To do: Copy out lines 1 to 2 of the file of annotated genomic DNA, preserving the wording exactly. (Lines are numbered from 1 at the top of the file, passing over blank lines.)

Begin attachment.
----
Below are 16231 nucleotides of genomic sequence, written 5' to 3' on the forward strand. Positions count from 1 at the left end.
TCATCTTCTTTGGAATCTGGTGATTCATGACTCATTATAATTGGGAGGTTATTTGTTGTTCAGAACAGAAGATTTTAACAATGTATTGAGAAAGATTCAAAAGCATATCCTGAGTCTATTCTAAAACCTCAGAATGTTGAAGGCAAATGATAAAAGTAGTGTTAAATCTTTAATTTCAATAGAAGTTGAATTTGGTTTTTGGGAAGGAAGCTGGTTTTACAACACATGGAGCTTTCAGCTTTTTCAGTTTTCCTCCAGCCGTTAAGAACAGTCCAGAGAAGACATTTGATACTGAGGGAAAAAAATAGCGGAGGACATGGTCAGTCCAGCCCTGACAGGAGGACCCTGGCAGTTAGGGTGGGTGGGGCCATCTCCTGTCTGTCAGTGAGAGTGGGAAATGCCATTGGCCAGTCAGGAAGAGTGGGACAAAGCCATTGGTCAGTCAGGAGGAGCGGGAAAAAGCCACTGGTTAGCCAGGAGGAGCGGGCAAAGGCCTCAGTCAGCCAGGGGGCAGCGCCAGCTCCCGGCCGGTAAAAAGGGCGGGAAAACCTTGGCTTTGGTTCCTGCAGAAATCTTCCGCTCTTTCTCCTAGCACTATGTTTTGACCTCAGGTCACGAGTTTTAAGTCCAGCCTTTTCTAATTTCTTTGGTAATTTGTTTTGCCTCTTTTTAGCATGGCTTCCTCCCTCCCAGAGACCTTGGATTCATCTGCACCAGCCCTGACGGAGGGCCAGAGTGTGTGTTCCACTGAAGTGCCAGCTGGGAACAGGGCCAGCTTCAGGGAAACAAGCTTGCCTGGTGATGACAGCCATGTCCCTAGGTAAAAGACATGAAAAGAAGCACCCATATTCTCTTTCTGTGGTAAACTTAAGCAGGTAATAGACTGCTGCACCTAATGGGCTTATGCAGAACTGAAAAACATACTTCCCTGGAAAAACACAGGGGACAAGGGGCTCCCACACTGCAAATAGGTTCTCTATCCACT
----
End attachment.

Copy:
Below are 16231 nucleotides of genomic sequence, written 5' to 3' on the forward strand. Positions count from 1 at the left end.
TCATCTTCTTTGGAATCTGGTGATTCATGACTCATTATAATTGGGAGGTTATTTGTTGTTCAGAACAGAAGATTTTAACAATGTATTGAGAAAGATTCAAAAGCATATCCTGAGTCTATTCTAAAACCTCAGAATGTTGAAGGCAAATGATAAAAGTAGTGTTAAATCTTTAATTTCAATAGAAGTTGAATTTGGTTTTTGGGAAGGAAGCTGGTTTTACAACACATGGAGCTTTCAGCTTTTTCAGTTTTCCTCCAGCCGTTAAGAACAGTCCAGAGAAGACATTTGATACTGAGGGAAAAAAATAGCGGAGGACATGGTCAGTCCAGCCCTGACAGGAGGACCCTGGCAGTTAGGGTGGGTGGGGCCATCTCCTGTCTGTCAGTGAGAGTGGGAAATGCCATTGGCCAGTCAGGAAGAGTGGGACAAAGCCATTGGTCAGTCAGGAGGAGCGGGAAAAAGCCACTGGTTAGCCAGGAGGAGCGGGCAAAGGCCTCAGTCAGCCAGGGGGCAGCGCCAGCTCCCGGCCGGTAAAAAGGGCGGGAAAACCTTGGCTTTGGTTCCTGCAGAAATCTTCCGCTCTTTCTCCTAGCACTATGTTTTGACCTCAGGTCACGAGTTTTAAGTCCAGCCTTTTCTAATTTCTTTGGTAATTTGTTTTGCCTCTTTTTAGCATGGCTTCCTCCCTCCCAGAGACCTTGGATTCATCTGCACCAGCCCTGACGGAGGGCCAGAGTGTGTGTTCCACTGAAGTGCCAGCTGGGAACAGGGCCAGCTTCAGGGAAACAAGCTTGCCTGGTGATGACAGCCATGTCCCTAGGTAAAAGACATGAAAAGAAGCACCCATATTCTCTTTCTGTGGTAAACTTAAGCAGGTAATAGACTGCTGCACCTAATGGGCTTATGCAGAACTGAAAAACATACTTCCCTGGAAAAACACAGGGGACAAGGGGCTCCCACACTGCAAATAGGTTCTCTATCCACT